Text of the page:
Posted by: capitalgirl | October 1, 2009

So I saw U2 in concert …

… which, as some might know, has basically been my dream since the age of 14. Literally the day before the concert, I found out there were tickets left. So I called my lovely friend S., bought a pair of tickets, and headed down to the stadium after work. (Btw, apparently the FedEx Field stadium is the second-biggest sports stadium in the US. I’d believe it; it’s huge.)

Amnesty International and the ONE Campaign

Amnesty International and the ONE Campaign

As soon as I arrived, I saw Amnesty International and ONE Campaign tents; I signed three different petitions while I was waiting for S. to show up. It’s easy to love a band that has groupies like that. XD

Once S. arrived, we headed in, paid way too much for mediocre chicken fingers and fries, and then paid way too much again for t-shirts. (Lets be honest, though, considering the fact that I’d have sold a kidney for U2 tickets in the first place, the t-shirt was really not so bad.)

Muse opened; they were pretty good, though I have to admit to only being superficially familiar with their music. It was pretty cold, and neither S. nor I were brilliant enough to bring a sweater, so by the time intermission hit we were both pretty freezing. Luckily, S. is a lovely person who also came straight from work, so he let me borrow his dress shirt which at least cut the wind down. Thanks S.!! 😀

So then U2 came on. It’s kind of hard for me to describe how absolutely incredible that moment was. Larry walked out first and started whaling on the drums; then Adam; then the Edge; and finally Bono came out. And it was spectacular. I mean, I’d been looking forward to that moment for like 7 years. I’d been on an adrenaline high all day because I was so damn excited. I was sitting in a ridiculous seat, so far from the band that they looked about an inch tall, on the top level of the stadium. By any reasonable measure, I should have been disappointed.  But it was still amazing.

Bono & The Edge

Bono & The Edge

They played new songs, they played old songs, they played obscure songs and they played some of their many, many hits. (They even managed to play a song I didn’t recognize, which I’m fairly sure was from their Passengers album that I still haven’t managed to get a hold of.) Practically every time they started a new song I jumped up and down, screeched, and went “OMG I LOVE THIS SONG SO MUCH OMG.” There were, I am not afraid to admit, a few times I nearly cried, but didn’t, because I was so damn happy to be at a U2 concert.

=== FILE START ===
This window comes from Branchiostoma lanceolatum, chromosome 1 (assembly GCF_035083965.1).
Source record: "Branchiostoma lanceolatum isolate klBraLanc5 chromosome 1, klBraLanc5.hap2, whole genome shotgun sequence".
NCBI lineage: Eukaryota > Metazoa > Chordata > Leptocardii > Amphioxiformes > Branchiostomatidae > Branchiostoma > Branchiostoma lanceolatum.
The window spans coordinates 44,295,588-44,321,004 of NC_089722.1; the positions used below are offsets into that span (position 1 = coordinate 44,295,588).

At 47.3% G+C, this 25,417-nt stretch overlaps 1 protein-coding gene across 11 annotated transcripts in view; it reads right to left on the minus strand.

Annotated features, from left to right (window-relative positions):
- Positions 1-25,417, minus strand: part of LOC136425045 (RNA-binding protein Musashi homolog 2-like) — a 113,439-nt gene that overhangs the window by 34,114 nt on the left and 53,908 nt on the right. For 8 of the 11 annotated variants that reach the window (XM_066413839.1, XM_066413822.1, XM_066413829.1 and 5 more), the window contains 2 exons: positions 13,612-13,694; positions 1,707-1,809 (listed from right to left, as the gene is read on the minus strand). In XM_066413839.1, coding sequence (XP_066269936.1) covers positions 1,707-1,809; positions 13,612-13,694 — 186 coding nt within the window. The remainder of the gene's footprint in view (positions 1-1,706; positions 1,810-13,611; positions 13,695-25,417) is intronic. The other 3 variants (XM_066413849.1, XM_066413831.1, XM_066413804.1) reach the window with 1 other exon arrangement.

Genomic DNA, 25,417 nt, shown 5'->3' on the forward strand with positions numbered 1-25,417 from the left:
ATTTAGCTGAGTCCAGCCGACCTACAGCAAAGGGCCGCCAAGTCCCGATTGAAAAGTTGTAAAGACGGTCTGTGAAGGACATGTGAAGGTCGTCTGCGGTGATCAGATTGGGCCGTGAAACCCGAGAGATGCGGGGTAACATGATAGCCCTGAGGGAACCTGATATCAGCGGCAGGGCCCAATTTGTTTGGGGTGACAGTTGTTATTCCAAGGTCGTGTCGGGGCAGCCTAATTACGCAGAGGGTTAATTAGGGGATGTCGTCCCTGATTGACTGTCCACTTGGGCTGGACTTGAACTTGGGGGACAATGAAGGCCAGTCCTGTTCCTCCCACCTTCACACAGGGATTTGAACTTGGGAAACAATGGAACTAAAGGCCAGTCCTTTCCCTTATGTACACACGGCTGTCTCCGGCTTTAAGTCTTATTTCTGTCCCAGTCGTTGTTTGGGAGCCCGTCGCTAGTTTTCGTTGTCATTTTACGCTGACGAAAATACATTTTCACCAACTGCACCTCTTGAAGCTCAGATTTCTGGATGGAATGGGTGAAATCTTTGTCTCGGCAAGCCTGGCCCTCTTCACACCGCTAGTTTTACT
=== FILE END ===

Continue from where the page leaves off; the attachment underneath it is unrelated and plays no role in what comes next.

As I said to S., “U2 is my Beatles.”

So the music was amazing. But so was the band. According to Bono, U2 is now it’s own country? He decided to ramblingly introduce the band members according to their “government roles”. Apparently Larry is the founding father, writer of the constitution (a.k.a. the notice asking for band members posted at school), and leader of the opposition. Adam is … a diplomat? I think? There was some excessive Bono-type-rambling going on at that point, so it was a little obscure. The Edge is the President of U2-land, and Bono gets to be Speaker of the House. Because he is elegant and well-spoken like Nancy Pelosi. Or something.

Of course there was the requisite running around the loop that had been constructed around the stage, and Bono pulled people up out of the audience to hang out with him. He pulled a kid out of the crowd, ran around the loop with him, and then gave the kid his sunglasses, which was super cute. And then a stage tech came out with an immense selection of glasses and Bono just grabbed another pair, which was hilarious.

Amnesty International Volunteers

Amnesty International Volunteers

“Walk On” was played; a huge number of Amnesty International volunteers walked out onto the loop carrying Aung San Suu Kyi masks to protest her incarceration in Burma. But I think my favorite moment of the night, which sadly I don’t have any photos of, was when they played “Sunday Bloody Sunday”. They lit the whole stadium up in green and showed images of Iranian protesters after the election. Then Bono reached into the crowd and pulled up a guy with a big old American flag. A guy with a turban, actually, since he was Sikh. The symbolism of having him up on that stage hoisting the American flag and singing “Sunday Bloody Sunday” right alongside Bono was. Well. I was rendered speechless at the time, and still don’t really have words for it. It was an absolutely incredible, spectacular moment.

Actually, that’s a lie. My favorite moment of the night was when the band came out and played “Ultraviolet” for their second encore. Zooropa is far and away my favorite U2 album, and Ultraviolet is an incredible song. Incredible, and underappreciated, so hearing them play that was really just wonderful. But honestly, there were so many fantastic moments. Hearing 90,000+ people singing all together – and singing so many songs all together – is an unreal experience. It truly made me feel better about humanity.

Anyways. I need to head off to bed. But before I do that: kudos to S. for taking such fabulous photos!!! He gets credit for everything here (except for the photo of the tents up top – that was all me). And just because it is an absolutely fantastic photo, and also because Adam, I am madly in love with you, here is one more lovely photo from S.

Good night!

S. takes excellent photos, hooray!

S. takes excellent photos, hooray!

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